Argo review: How to distract the masses
Jim Moody reviews: Ben Affleck (director) 'Argo', 2012, general release
Argo is a fiction within a fiction, which is based on a true story, as a statement at the start of this film tells us. But, as with all fictions, the truth that it tells grinds a particular axe. In this case, it is the (vain)glorious, long-kept secret of how six US embassy staff were smuggled out of Iran under the noses of ayatollah Khomeini’s Revolutionary Guards in 1979, just a few months after his forces had gained control of the country following the toppling of the shah.
Director Ben Affleck flaunts his credentials as a Middle East studies student at the start of the film, with a brief on-screen mention of British and US imperialist attacks on Iran’s democratic Mosaddegh government. The joint CIA and Secret Intelligence Service (MI6) Operation Ajax coup in 19531 ousted Mosaddegh and cemented their creature, Mohammad Reza Shah Pahlavi, on the peacock throne. It is little wonder that Iranian popular hatred of the ‘great Satan’ (USA) and the ‘little Satan’ (UK) continues to this day. But we need to place the film more in the context of its times.
Immediately after the February 1979 Iranian revolution, with the shah having fled into exile and then allowed into the USA with a life-threatening illness, the National Front government became alarmed at the radicalisation that was growing apace, especially in the workers’ movement. Mehdi Bazargan2, Khomeini’s first prime minister, looked with dismay at this development, fearing it was getting beyond his government’s control; he recalled later: “We wanted rain, but we got floods.” Driven by fear of the masses, liberal factions within the regime capitulated to the political takeover by the clergy. And once this particular genie was out of the bottle, the growth of clerical authority devalued the National Front’s secular politicians to the point of exclusion.3
In the summer of 1979, Khomeini had declared a fatwa against the Kurds in Iran, accusing them of waging war against Islam, and set about taming Kurdistan. By autumn, nine months after the revolution defeated the shah’s forces, class struggle was continuing to grow: crucially for the economy, for example, oil workers had embarked on a series of new strikes. As well as in Kurdistan, national minorities were also rebelling in Turkman Sahra and oil-rich Khuzestan (home to many of Iran’s Arabs and one of its wealthiest provinces); and women were militantly resisting attempts to enforce wearing of the veil in government offices and public places.
Against this background, strategists within the religious state decided to stage an ‘anti-western’ spectacle, although it was opposed by the Bazargan government from the start. This turned out to be the ‘spontaneous’ occupation of the US embassy in Tehran, purportedly by students and other Islamist militants, which began on November 4 1979.4 The stated aim of the protest was the demand that the shah should be returned to Iran to stand trial instead of receiving medical treatment in the USA. Manifestly, however, it was an action that proved decisive for the Islamists in diverting attention from the growing popular struggles and provided a means of achieving the consolidation of the Islamic Republic.5 Immediately after the embassy was occupied, the government declared a state of emergency - on the basis that the USA might launch a military attack in retaliation - and this became the ideal pretext for crushing all rebellions and protests.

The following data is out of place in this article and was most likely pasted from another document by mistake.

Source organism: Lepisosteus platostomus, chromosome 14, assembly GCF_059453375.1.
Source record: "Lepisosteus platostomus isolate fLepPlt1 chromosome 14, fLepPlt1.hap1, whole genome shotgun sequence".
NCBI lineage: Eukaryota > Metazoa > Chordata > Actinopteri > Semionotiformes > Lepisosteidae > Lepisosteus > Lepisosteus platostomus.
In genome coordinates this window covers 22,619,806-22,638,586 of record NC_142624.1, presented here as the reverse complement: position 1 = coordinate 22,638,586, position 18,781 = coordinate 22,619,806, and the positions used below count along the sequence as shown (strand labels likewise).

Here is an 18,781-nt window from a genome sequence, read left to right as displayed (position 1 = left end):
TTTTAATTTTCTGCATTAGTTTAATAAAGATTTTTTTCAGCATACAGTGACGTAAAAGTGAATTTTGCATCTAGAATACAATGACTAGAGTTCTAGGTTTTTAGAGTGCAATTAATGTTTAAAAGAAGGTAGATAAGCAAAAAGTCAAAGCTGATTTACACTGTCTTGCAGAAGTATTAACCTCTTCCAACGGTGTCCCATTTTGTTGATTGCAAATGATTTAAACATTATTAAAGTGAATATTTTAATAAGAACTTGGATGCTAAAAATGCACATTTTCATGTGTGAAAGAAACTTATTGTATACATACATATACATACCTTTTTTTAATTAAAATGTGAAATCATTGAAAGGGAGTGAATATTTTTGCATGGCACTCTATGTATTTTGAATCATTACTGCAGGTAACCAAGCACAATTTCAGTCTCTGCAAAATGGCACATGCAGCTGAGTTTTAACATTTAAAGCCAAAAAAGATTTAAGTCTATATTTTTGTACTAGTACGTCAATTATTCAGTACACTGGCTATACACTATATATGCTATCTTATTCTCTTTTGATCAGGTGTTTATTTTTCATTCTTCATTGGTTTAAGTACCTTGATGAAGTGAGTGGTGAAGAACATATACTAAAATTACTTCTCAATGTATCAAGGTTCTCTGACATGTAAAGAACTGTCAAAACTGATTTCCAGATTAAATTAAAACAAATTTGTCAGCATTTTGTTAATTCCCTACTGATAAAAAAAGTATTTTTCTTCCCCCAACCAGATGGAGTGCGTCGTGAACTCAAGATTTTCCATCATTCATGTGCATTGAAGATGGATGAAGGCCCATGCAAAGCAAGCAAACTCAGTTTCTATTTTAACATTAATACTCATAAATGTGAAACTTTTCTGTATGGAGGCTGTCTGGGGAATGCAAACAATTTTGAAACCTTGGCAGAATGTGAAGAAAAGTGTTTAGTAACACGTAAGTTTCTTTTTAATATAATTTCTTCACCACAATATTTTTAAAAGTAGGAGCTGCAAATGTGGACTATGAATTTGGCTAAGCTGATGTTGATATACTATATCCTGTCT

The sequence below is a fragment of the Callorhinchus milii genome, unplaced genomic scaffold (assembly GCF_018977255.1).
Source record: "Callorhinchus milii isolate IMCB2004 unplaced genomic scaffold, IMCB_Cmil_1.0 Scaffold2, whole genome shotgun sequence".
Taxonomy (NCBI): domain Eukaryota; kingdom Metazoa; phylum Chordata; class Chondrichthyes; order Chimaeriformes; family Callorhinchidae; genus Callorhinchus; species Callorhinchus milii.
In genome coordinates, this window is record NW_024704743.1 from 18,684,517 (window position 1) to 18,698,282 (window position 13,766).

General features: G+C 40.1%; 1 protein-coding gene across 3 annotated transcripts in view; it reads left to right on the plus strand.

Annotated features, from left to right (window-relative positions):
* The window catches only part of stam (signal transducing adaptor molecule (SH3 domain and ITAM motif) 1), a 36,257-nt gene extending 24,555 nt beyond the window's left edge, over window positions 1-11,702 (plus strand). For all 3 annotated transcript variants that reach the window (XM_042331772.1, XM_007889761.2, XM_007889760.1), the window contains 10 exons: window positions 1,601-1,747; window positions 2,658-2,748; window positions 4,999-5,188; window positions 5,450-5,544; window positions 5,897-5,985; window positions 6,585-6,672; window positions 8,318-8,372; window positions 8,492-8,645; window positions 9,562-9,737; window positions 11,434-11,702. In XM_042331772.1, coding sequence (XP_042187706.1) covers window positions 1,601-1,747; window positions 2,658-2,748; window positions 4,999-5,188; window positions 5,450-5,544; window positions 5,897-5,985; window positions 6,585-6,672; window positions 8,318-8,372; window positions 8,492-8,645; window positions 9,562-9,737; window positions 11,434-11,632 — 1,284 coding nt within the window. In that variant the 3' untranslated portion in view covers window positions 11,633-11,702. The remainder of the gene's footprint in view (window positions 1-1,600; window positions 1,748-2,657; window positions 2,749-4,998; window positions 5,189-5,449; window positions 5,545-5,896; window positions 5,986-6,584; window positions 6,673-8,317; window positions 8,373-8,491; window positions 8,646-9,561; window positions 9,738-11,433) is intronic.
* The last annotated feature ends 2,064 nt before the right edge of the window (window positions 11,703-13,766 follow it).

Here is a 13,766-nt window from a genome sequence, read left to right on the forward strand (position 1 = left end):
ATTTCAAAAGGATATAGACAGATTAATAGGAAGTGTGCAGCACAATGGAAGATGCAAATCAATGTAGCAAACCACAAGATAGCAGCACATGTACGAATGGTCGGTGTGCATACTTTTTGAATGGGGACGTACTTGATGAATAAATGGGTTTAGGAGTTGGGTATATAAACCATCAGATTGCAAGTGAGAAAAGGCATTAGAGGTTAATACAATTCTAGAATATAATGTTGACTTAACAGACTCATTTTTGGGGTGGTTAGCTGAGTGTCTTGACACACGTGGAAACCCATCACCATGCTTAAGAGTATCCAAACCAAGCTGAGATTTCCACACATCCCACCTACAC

Sadly, if not sickeningly, much of the left in Iran and beyond was found wanting at this point. Tudeh, the ‘official communist’ party, and the Fedayeen Majority6 - both in effect Soviet client parties - declared the embassy occupation and hostage-taking ‘an anti-imperialist act’, as did the People’s Mujahedin of Iran.7 Indeed, this was the position of ‘official communist’ parties around the world. But infamously it was a lead that was also followed by most Trotskyist groups both inside and outside Iran, including some that called for unconditional support for the ‘imam’s line’. These organisations inanely judged the Iranian regime to be progressive for its anti-US stance, failing to comprehend that such a reactionary anti-imperialism could even exist.8 So it was that opposition to the regime inside Iran was left to the Fedayeen Minority9, Komala10, Peykar11, a few Maoist groups, and to some extent Rahe Kargar.12 It was these groups that concretised opposition to the takeover of the US embassy.
And so back to Argo and its reading of the beginning of this whole sorry process. Of course, by now we are used to seeing an idiosyncratic or even rogue CIA operative pop up in Hollywood movies and US television production. It is therefore almost to be expected that the almost unkempt Tony Mendez (Ben Affleck) would kick over the traces at some point. That he does so at the instant when his superiors want to abort the rescue operation, which he has worked his nuts off to set up, is well placed to instil the audience’s admiration of his courage and humane individuality.
Clearly by that point in the film we are intended to want him to succeed in saving the six men and women. They have, after all, been cleared for the purpose of our consciences as wholly non-clandestine (ie, not spooks, not complicit in torture, etc), but merely clerical and administrative visa workers. Therefore, their lives being in danger, we must hope that the brave if quirky CIA man will do his level best to protect them, must we not? Indeed, flawed though the state’s agencies may be, are they not our guardians against evil and the evildoers? After all, in the end, from among their ranks emerge the dependable good guys ... and so on.
Production values are undoubtedly high and Argo does have its moments. In particular, the by-play between makeup artist John Chambers (John Goodman) and producer Lester Siegel (Alan Arkin) encapsulates Hollywood dry wit and cynicism. But these moments are few and far between.
Factually, there are questions about the film’s depiction of the situation in Iran as the embassy occupation started. For example, we see the six disguised embassy staff met with antagonism as they walk with Mendez in the bazaar. But those who were in Tehran in 1979 have recalled that foreigners, including Brits and Americans (the late anthropologist and revolutionary Frank Girling13 amongst them), could walk the streets and even mingle freely among those demonstrating daily outside the US embassy without being berated or threatened. This was, after all, a time when the Islamic regime was keen to win friends and influence people through its ‘anti-imperialism’.